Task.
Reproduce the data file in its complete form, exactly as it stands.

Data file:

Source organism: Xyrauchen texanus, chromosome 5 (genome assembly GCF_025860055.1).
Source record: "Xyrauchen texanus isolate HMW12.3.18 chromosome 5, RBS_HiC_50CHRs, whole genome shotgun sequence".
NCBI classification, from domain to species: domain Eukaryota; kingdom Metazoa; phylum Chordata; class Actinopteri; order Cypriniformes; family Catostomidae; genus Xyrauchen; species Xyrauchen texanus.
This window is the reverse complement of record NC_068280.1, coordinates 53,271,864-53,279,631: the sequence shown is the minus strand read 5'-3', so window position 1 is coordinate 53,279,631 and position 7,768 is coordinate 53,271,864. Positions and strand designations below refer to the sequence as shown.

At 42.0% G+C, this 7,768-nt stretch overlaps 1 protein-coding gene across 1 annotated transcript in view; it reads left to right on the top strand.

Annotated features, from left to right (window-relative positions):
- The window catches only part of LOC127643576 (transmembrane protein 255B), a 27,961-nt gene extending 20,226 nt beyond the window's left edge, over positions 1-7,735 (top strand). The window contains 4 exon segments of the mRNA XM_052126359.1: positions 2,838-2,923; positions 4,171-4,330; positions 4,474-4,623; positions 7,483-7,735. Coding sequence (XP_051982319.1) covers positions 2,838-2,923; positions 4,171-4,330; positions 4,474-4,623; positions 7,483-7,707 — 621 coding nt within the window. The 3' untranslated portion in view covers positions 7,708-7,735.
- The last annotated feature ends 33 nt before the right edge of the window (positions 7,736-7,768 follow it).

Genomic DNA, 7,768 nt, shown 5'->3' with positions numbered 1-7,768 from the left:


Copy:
Source organism: Xyrauchen texanus, chromosome 5 (genome assembly GCF_025860055.1).
Source record: "Xyrauchen texanus isolate HMW12.3.18 chromosome 5, RBS_HiC_50CHRs, whole genome shotgun sequence".
NCBI classification, from domain to species: domain Eukaryota; kingdom Metazoa; phylum Chordata; class Actinopteri; order Cypriniformes; family Catostomidae; genus Xyrauchen; species Xyrauchen texanus.
This window is the reverse complement of record NC_068280.1, coordinates 53,271,864-53,279,631: the sequence shown is the minus strand read 5'-3', so window position 1 is coordinate 53,279,631 and position 7,768 is coordinate 53,271,864. Positions and strand designations below refer to the sequence as shown.

At 42.0% G+C, this 7,768-nt stretch overlaps 1 protein-coding gene across 1 annotated transcript in view; it reads left to right on the top strand.

Annotated features, from left to right (window-relative positions):
- The window catches only part of LOC127643576 (transmembrane protein 255B), a 27,961-nt gene extending 20,226 nt beyond the window's left edge, over positions 1-7,735 (top strand). The window contains 4 exon segments of the mRNA XM_052126359.1: positions 2,838-2,923; positions 4,171-4,330; positions 4,474-4,623; positions 7,483-7,735. Coding sequence (XP_051982319.1) covers positions 2,838-2,923; positions 4,171-4,330; positions 4,474-4,623; positions 7,483-7,707 — 621 coding nt within the window. The 3' untranslated portion in view covers positions 7,708-7,735.
- The last annotated feature ends 33 nt before the right edge of the window (positions 7,736-7,768 follow it).

Genomic DNA, 7,768 nt, shown 5'->3' with positions numbered 1-7,768 from the left: